This post was originally published on Book Riot on Thursday, February 9.
One of my reading goals for this year was to read an essay every single day. Reading essays — both online and in collections — has helped remind me about all the great, short nonfiction there is out there. And, I think we’re living in a particularly robust time for long-form writing, which makes it easy for readers that are tentative about trying nonfiction to find something to enjoy.
Good old Merriam-Webster defines an essay as “an analytic or interpretative literary composition usually dealing with its subject from a limited or personal point of view.” While that’s a pretty clinical definition, it does get at the idea that an essay is both literary and limited, but doesn’t go on to dictate subject or specific style (other than “literary,” but that basically doesn’t mean anything… literary fiction, anyone?).
I’ve been interpreting the idea of an essay pretty broadly, everything from Katy Butler’s incredibly beautiful piece in the New York Times Magazine, “What Broke My Father’s Heart,” to a sports story about Tom Brady’s first hour after losing the Super Bowl on Sunday with a particularly lovely sense of structure.
If you’re into some very, very recent writing, there are two stories, just published, about the exotic animal shootings in Zanesville, Ohio last year that are must reads — “Animals” by Chris Jones in Esquire and “18 Tigers, 17 Lions, 8 Bears, 3 Cougars, 2 Wolves, 1 Baboon, 1 Macaque, and 1 Man Dead in Ohio” by Chris Heath in GQ. And then you could read about the story trailer that Esquire made and how the Internet is disrupting the traditional magazine publishing cycle. I’m fascinated. And a total dork.
Anyway, if you’re interested in exploring some of today’s best narrative nonfiction, I have three websites to suggest:
- Longform: Longform.org is a website that collects old and new nonfiction articles from across the Internet that are “too long and too interesting to be read on a web browser.” The site is set up to easily work with read later services like Instapaper or Read It Later, and just recently launched an iPad app. I love the variety that comes from this site. I find a new essay to read almost every day.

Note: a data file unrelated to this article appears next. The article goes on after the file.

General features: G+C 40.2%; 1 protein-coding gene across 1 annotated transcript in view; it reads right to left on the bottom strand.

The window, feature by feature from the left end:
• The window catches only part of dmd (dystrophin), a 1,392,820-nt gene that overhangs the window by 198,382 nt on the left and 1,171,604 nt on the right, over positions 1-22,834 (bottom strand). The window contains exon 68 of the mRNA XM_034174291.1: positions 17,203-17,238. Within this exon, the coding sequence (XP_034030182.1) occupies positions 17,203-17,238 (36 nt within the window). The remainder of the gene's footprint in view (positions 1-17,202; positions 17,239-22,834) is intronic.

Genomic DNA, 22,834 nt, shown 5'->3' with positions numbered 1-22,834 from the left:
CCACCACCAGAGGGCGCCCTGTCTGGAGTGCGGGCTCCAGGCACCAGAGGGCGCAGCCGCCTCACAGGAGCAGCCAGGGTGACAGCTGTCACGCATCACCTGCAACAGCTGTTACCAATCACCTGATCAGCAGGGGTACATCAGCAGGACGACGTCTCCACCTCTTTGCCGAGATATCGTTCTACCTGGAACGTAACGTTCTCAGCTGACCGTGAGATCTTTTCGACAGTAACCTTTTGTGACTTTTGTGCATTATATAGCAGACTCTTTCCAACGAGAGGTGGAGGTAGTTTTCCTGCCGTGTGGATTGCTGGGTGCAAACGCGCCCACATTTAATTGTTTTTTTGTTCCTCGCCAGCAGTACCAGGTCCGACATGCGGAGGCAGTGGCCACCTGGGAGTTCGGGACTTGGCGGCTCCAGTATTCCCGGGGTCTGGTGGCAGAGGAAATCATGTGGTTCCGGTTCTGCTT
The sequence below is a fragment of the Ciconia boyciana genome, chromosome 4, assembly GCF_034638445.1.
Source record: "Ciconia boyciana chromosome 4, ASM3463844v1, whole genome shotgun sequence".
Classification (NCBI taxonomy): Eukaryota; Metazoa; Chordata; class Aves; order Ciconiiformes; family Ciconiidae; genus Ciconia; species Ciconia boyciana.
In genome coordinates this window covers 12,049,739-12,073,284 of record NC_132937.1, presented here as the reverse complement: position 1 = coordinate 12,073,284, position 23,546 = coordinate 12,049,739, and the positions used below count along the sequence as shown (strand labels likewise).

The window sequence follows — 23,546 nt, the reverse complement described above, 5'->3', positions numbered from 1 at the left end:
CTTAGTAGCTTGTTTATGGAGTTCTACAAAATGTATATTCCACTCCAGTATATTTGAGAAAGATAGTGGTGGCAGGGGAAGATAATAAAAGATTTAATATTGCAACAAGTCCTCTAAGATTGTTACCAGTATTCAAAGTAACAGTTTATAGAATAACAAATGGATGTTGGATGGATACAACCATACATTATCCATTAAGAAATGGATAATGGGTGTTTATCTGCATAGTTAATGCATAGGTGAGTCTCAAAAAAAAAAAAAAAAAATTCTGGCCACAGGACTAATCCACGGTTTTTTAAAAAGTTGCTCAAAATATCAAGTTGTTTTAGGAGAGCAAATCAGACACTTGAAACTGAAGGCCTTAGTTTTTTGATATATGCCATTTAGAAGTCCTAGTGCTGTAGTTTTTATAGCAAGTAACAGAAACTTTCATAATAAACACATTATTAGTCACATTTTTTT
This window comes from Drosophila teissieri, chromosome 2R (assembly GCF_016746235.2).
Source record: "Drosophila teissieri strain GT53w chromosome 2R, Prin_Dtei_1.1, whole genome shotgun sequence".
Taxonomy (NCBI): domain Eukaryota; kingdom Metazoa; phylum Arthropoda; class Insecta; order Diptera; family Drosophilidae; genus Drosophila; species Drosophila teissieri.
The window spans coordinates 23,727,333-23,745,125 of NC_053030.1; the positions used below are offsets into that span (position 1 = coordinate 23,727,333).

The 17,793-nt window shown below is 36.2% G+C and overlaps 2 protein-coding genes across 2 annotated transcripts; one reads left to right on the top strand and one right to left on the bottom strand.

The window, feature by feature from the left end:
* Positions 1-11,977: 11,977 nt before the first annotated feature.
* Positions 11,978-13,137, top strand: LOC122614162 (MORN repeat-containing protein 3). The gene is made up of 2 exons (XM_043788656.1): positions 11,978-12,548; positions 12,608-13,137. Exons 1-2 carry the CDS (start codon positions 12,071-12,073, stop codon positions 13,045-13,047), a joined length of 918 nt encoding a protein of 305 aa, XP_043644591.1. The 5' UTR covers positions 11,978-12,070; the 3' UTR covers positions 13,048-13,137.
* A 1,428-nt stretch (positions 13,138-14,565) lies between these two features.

- Byliner: Byliner.com is a little more in-depth than Longform. The site is a publishing company and social network that centers around narrative stories. The site publishes original pieces, Byliner Originals, that are typically between 10,000 to 35,000 words that are available to purchase digitally. The site also collects narrative journalism from around the web that can be sorted by topic or author.
- Nieman Storyboard: If you’re a bit of a narrative nonfiction wonk, Nieman Storyboard is the blog to check out. A project of the Nieman Foundation for Journalism at Harvard University, the site looks into storytelling across mediums and offers a place for conversation about how long-form writing is changing in the digital age. I’ve read some fantastic author interviews (this one with Rebecca Skloot, author of The Immortal Life of Henrietta Lacks, is awesome), and I love the way they dissect contemporary writing to see how it works.
If you’re the kind of reader that feels intimidated by book-length nonfiction, the essay can be a great way to ease into the genre. I’m hoping to get up a post later this week (maybe even tomorrow!) with some short reviews of some of the Byliner Originals I’ve been reading so I can give some more specific recommendations.